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Oil Falls On Mounting COVID-19 Cases, Supply Concerns

Oil Falls On Mounting COVID-19 Cases, Supply Concerns

Oil edged lower on Friday, falling more than 2% on the week as COVID19 cases surged globally and oil supply is set to rise in coming weeks.

NEW YORK: Oil edged lower on Friday, falling more than 2% on the week as COVID-19 cases surged globally and oil supply is set to rise in coming weeks.

Brent crude futures settled at $41.92 a barrel, down 2 cents, while U.S. West Texas Intermediate (WTI) crude futures lost 6 cents to $40.25 a barrel.

Brent dropped 2.9% for the week and WTI sunk 2.1%

“There is this second wave of fear overhanging the oil market at this point and that’s holding us back,” said Phil Flynn, senior analyst at Price Futures Group in Chicago.

In the world’s top oil consumer the United States, infections are rising in the Midwest, while New York City, which was hit hardest in the spring, is considering renewed shutdown mandates. More than 200,000 people have died of the virus in the nation.

U.S. fuel consumption remains sluggish as the pandemic constrains travel and hampers economic recovery.. The four-week average of gasoline demand last week was 9% below a year earlier.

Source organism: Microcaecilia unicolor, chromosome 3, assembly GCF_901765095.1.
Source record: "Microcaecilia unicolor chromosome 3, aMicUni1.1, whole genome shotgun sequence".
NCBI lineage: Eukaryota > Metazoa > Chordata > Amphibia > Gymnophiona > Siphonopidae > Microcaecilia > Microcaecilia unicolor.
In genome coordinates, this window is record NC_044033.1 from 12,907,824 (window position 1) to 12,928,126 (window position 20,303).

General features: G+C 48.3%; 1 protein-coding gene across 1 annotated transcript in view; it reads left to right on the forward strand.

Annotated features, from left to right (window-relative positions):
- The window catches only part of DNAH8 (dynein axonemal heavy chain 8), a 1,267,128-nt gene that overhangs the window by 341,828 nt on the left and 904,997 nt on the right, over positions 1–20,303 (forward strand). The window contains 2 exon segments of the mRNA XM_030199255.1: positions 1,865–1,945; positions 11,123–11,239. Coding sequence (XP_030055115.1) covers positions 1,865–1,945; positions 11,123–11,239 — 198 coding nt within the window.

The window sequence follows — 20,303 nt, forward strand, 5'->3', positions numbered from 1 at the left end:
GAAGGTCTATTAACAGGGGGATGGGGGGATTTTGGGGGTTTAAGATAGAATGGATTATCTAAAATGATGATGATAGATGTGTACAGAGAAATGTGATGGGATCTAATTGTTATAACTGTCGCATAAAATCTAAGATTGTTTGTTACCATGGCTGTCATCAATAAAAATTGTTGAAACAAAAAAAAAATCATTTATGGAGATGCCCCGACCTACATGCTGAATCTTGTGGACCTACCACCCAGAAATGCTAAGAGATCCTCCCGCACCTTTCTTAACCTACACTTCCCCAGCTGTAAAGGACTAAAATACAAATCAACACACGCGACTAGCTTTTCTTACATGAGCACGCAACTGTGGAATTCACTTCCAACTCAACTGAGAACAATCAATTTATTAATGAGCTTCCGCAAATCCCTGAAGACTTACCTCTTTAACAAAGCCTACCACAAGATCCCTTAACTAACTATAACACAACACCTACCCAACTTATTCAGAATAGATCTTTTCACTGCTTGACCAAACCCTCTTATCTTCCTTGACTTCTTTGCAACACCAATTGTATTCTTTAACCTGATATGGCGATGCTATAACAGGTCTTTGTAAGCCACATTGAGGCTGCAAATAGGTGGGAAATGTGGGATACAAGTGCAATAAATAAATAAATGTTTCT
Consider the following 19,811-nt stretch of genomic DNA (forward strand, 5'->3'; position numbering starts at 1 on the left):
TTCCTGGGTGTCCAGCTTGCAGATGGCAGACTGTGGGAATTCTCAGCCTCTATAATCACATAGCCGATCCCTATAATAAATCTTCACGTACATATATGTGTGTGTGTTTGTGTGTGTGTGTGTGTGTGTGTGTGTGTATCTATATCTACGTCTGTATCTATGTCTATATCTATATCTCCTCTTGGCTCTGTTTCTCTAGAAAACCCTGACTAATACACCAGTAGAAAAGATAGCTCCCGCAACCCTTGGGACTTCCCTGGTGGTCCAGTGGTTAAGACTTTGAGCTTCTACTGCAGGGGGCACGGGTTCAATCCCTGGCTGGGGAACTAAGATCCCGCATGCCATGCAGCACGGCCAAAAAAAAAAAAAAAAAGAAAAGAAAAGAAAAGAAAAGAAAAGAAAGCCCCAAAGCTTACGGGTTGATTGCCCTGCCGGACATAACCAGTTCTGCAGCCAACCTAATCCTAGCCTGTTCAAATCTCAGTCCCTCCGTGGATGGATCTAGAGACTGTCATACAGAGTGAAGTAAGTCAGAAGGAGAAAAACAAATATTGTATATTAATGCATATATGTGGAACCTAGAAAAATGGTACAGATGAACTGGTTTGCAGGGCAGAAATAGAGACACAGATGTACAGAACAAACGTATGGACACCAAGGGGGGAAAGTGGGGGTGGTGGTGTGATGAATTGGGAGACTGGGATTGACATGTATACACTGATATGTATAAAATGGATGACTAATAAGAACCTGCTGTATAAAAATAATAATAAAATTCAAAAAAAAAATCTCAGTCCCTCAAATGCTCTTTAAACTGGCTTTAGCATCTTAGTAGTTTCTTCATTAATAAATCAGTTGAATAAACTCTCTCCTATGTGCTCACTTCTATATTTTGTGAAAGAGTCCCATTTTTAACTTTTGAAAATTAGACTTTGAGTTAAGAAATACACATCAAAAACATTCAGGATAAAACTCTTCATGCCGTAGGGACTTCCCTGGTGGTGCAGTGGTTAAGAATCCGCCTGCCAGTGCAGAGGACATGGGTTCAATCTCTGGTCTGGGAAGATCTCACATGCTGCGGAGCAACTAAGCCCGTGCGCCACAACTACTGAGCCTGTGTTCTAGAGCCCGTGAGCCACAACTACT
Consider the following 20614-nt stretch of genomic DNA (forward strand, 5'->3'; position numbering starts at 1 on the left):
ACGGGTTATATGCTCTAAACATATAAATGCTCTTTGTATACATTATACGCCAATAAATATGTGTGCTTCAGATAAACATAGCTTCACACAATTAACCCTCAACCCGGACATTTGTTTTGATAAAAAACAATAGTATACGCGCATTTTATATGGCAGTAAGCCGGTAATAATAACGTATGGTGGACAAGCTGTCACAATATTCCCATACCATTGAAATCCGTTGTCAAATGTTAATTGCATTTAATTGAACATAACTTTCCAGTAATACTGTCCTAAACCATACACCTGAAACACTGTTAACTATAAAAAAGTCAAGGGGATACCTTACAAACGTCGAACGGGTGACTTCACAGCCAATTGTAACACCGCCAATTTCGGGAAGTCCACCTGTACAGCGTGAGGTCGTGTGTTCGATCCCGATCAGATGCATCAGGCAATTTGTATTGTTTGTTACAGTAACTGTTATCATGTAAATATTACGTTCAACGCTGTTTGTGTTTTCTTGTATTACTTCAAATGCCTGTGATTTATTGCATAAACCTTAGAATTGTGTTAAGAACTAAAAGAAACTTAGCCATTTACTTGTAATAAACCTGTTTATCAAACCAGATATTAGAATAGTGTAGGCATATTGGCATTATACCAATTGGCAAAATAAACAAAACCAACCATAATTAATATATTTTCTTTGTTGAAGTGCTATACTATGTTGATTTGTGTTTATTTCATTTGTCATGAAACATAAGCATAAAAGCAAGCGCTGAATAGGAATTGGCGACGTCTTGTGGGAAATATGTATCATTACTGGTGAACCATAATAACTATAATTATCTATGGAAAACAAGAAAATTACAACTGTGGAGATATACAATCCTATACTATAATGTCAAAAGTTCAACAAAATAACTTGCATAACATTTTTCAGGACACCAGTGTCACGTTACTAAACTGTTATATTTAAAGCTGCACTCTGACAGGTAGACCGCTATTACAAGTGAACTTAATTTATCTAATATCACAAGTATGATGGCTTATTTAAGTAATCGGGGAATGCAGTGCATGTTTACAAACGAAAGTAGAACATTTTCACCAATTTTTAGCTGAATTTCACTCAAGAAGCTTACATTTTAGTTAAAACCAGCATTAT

In other parts of the world, daily increases of coronavirus infections are hitting records and new restrictions are being put in place to limit travel.

In India, throughput by crude oil refiners in August fell 26% from a year ago, most in four months, as demand ebbed because the pandemic is hindering industrial and transport activity.

At the same time, more crude oil entering the global market threatens to beef up supply and push prices lower. The U.S. oil and gas rig count rose by six to 261 in the week to Sept. 25, energy services firm Baker Hughes Co said. [RIG/U]

Libya has recently boosted production and Shell has provisionally booked the first crude tanker to load at Libya’s Zueitina terminal since January.

Iranian oil exports, meanwhile, have risen sharply in September in defiance of U.S. sanctions, three assessments based on tanker tracking showed.

(Additional reporting by Noah Browning and Aaron Sheldrick; Editing by Marguerita Choy, Louise Heavens and Timothy Gardner)

Disclaimer: This post has been auto-published from an agency feed without any modifications to the text and has not been reviewed by an editor


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